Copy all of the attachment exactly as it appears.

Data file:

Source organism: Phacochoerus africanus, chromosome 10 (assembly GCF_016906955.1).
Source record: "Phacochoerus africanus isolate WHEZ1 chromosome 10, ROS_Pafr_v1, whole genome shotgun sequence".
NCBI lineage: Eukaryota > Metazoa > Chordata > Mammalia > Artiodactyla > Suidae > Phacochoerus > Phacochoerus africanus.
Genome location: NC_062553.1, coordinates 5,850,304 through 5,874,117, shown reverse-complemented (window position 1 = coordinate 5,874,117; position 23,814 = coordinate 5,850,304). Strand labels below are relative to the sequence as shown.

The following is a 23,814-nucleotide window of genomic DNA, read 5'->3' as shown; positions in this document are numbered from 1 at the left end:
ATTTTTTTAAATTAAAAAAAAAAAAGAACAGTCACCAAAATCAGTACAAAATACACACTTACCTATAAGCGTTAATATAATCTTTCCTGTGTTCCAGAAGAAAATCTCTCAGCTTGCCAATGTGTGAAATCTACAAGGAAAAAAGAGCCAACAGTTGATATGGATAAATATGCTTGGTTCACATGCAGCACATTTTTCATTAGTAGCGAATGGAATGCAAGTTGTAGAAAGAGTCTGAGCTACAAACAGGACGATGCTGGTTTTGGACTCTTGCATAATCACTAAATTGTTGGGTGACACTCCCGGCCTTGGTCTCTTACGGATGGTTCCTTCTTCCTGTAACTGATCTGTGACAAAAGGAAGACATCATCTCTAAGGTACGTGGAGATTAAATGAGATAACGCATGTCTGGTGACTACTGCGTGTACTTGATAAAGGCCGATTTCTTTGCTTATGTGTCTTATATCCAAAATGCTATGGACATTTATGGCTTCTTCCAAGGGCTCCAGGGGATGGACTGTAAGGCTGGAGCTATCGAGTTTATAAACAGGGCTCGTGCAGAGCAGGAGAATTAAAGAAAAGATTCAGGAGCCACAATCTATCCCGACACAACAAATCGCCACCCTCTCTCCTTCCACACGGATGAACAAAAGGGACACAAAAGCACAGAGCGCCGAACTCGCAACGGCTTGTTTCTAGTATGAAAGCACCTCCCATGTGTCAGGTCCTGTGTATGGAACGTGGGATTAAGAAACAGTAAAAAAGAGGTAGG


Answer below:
Source organism: Phacochoerus africanus, chromosome 10 (assembly GCF_016906955.1).
Source record: "Phacochoerus africanus isolate WHEZ1 chromosome 10, ROS_Pafr_v1, whole genome shotgun sequence".
NCBI lineage: Eukaryota > Metazoa > Chordata > Mammalia > Artiodactyla > Suidae > Phacochoerus > Phacochoerus africanus.
Genome location: NC_062553.1, coordinates 5,850,304 through 5,874,117, shown reverse-complemented (window position 1 = coordinate 5,874,117; position 23,814 = coordinate 5,850,304). Strand labels below are relative to the sequence as shown.

The following is a 23,814-nucleotide window of genomic DNA, read 5'->3' as shown; positions in this document are numbered from 1 at the left end:
ATTTTTTTAAATTAAAAAAAAAAAAGAACAGTCACCAAAATCAGTACAAAATACACACTTACCTATAAGCGTTAATATAATCTTTCCTGTGTTCCAGAAGAAAATCTCTCAGCTTGCCAATGTGTGAAATCTACAAGGAAAAAAGAGCCAACAGTTGATATGGATAAATATGCTTGGTTCACATGCAGCACATTTTTCATTAGTAGCGAATGGAATGCAAGTTGTAGAAAGAGTCTGAGCTACAAACAGGACGATGCTGGTTTTGGACTCTTGCATAATCACTAAATTGTTGGGTGACACTCCCGGCCTTGGTCTCTTACGGATGGTTCCTTCTTCCTGTAACTGATCTGTGACAAAAGGAAGACATCATCTCTAAGGTACGTGGAGATTAAATGAGATAACGCATGTCTGGTGACTACTGCGTGTACTTGATAAAGGCCGATTTCTTTGCTTATGTGTCTTATATCCAAAATGCTATGGACATTTATGGCTTCTTCCAAGGGCTCCAGGGGATGGACTGTAAGGCTGGAGCTATCGAGTTTATAAACAGGGCTCGTGCAGAGCAGGAGAATTAAAGAAAAGATTCAGGAGCCACAATCTATCCCGACACAACAAATCGCCACCCTCTCTCCTTCCACACGGATGAACAAAAGGGACACAAAAGCACAGAGCGCCGAACTCGCAACGGCTTGTTTCTAGTATGAAAGCACCTCCCATGTGTCAGGTCCTGTGTATGGAACGTGGGATTAAGAAACAGTAAAAAAGAGGTAGG